Math 261B: Lie Groups—Fall 2020

Time and place
Subject matter
Homework and grades
Problem sets
List of lecture topics


(12/1) Posted Problem Set 2. All homework due on the last day of final exam week, which is Friday, Dec. 18.

(10/6) Posted a revised version of Problem Set 1, fixing a mistake in problem 3(d).

(9/24) Problem Set 1 is posted, see below.

(8/27) Under "Textbooks" I've posted links to references that may be helpful for topics in the first part of the course. I'm posting slides of the lectures alongside the lecture topics. Links to the Zoom recordings are on the bCourses page.

(8/13) Welcome to Math 261B! This class will be held on Zoom. The Zoom link is posted on bCourses. If you have any difficulty accessing the link, please let me know.


Mark Haiman,
Office hours by appointment

Time and place

Tues-Thurs 12:30-2pm, online

Subject matter

This is the second semester of the Math 261A-B Lie Groups sequence.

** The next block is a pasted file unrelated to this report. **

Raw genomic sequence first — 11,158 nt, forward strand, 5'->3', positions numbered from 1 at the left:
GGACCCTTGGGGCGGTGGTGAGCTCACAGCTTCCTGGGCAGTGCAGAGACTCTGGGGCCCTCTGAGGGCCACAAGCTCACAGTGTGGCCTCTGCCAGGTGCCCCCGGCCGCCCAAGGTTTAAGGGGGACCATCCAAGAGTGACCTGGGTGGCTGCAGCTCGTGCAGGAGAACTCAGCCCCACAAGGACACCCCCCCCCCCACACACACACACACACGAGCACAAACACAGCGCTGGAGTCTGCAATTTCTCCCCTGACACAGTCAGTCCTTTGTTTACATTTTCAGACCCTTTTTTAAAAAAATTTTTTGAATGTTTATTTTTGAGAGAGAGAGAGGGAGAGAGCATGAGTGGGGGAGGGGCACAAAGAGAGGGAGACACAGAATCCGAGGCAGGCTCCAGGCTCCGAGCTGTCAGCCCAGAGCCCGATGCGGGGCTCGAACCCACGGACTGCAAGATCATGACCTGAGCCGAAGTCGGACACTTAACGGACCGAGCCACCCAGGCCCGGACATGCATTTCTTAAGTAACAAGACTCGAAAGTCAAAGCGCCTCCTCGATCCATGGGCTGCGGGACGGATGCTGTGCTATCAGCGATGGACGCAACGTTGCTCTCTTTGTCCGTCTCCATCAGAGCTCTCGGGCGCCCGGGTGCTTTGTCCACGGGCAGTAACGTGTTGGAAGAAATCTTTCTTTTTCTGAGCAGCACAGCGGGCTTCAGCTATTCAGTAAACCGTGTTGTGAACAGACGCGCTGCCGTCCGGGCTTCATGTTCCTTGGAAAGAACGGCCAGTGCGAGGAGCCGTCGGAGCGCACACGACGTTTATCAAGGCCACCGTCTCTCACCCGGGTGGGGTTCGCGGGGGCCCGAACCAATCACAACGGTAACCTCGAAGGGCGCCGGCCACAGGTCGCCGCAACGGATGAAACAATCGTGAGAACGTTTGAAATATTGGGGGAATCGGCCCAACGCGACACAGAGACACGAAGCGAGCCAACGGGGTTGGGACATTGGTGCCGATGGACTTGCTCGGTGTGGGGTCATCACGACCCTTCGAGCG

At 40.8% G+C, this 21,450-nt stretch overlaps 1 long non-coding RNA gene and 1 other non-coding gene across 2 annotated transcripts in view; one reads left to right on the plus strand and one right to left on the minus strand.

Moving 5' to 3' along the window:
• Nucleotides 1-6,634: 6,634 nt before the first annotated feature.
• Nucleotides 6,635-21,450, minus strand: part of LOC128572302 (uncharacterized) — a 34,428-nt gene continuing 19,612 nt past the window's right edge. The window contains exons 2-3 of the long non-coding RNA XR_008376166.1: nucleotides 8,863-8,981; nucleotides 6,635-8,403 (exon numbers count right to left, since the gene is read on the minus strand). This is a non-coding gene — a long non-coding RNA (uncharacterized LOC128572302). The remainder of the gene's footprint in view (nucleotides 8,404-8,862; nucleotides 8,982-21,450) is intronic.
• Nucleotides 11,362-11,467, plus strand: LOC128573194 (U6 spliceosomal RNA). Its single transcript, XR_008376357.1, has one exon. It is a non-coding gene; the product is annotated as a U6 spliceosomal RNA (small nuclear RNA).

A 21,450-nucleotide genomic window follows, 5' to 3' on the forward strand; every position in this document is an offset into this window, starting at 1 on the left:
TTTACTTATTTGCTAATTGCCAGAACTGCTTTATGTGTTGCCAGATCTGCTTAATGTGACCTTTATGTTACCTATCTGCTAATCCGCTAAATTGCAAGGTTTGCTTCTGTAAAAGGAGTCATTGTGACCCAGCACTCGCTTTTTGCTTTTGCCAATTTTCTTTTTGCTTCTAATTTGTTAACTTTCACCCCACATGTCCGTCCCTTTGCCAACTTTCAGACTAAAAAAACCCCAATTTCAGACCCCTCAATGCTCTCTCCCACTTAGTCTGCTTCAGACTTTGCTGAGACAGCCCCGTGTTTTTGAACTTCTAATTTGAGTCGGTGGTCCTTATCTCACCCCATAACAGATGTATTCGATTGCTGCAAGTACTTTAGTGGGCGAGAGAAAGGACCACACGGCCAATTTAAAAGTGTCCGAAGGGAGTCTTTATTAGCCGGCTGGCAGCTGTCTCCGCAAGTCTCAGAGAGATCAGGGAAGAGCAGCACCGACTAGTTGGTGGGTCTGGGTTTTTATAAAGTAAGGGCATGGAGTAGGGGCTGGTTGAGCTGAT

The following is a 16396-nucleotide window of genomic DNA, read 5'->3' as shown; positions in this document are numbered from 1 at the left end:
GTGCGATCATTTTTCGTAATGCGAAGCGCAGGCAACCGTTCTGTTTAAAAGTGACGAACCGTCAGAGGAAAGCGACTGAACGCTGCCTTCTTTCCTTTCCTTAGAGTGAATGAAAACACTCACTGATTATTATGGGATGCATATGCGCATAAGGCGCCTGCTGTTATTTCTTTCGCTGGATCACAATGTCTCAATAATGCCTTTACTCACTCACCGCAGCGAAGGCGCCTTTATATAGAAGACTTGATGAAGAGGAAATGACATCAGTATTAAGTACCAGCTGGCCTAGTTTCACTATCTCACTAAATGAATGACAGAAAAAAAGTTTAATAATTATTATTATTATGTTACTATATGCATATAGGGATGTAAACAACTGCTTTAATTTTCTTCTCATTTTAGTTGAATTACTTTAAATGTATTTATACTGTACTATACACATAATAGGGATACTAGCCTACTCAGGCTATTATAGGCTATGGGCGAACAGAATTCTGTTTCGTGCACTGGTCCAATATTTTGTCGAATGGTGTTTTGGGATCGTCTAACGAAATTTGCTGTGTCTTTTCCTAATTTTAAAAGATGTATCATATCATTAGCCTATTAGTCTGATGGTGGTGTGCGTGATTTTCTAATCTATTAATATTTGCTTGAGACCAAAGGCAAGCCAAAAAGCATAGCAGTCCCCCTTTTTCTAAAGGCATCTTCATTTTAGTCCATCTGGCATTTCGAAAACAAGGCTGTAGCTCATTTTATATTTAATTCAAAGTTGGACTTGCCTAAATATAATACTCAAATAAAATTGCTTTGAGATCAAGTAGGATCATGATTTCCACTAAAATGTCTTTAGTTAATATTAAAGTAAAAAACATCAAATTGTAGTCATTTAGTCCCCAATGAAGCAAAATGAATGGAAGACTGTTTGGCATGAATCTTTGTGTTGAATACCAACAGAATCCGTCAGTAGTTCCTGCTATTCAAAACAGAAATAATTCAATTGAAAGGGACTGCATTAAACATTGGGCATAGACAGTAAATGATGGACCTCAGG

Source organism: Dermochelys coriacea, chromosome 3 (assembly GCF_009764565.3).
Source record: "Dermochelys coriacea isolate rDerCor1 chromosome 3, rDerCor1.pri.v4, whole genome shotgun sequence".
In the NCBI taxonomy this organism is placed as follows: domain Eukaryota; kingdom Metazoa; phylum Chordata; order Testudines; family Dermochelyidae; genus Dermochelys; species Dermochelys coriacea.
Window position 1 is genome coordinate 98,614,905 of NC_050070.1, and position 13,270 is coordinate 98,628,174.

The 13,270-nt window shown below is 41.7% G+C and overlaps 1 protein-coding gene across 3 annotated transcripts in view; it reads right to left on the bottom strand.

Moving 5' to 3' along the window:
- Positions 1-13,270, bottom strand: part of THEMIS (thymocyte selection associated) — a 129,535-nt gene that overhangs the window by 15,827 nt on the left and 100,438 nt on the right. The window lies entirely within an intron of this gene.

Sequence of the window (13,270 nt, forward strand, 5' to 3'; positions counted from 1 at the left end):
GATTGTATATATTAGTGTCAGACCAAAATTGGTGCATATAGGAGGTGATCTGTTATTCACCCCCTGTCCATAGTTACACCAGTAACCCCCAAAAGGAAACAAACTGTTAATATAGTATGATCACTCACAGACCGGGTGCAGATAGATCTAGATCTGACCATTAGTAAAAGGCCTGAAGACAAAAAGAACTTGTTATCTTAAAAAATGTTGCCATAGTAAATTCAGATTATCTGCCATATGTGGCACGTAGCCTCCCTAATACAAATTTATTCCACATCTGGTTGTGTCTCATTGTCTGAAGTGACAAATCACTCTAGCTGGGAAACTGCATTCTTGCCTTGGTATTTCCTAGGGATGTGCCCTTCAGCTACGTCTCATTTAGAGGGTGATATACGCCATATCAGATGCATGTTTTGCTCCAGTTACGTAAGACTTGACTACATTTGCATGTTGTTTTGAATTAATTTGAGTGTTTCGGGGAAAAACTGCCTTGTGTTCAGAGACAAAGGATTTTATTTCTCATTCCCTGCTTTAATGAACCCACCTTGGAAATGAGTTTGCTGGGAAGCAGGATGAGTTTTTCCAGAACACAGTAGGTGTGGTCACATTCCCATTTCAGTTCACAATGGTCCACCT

I will assume familiarity with basic Lie theory, as covered in Math 261A. This couse will largely be a seminar on more advanced topics, although I will probably review some of the basics as needed.

Some topics I hope to cover are: (1) Algebraic groups and their representations; (2) Construction of complex reductive Lie groups as algebraic groups; (3) Reductive algebraic groups over fields of characteristic p; (4) Chevalley groups; (5) Hopf algebras, especially the enveloping algebra of a Lie algebra and the algebra of functions on a linear algebraic group; (6) Quantum groups and crystal/canonical bases.


There is no textbook for this course. I will give a self-contained presentation of the material in the lectures. You may find some of the following reference books helpful. The online access links below use the UC Berkeley library proxy server, so they should work from off campus with CalNet authentication.

Homework and grades

I will assign occasional problems on the topics discussed. You can pick and choose to do whichever of them interest you. For grading purposes, I only require that you turn in some reasonable number of problems.

Problem sets

Due Friday, Dec. 18 (the last day of final exam week). Before Sunday, Dec. 13, please take a few minutes to fill out the Course Evaluation.

List of lecture topics

I will update this list as the course goes on.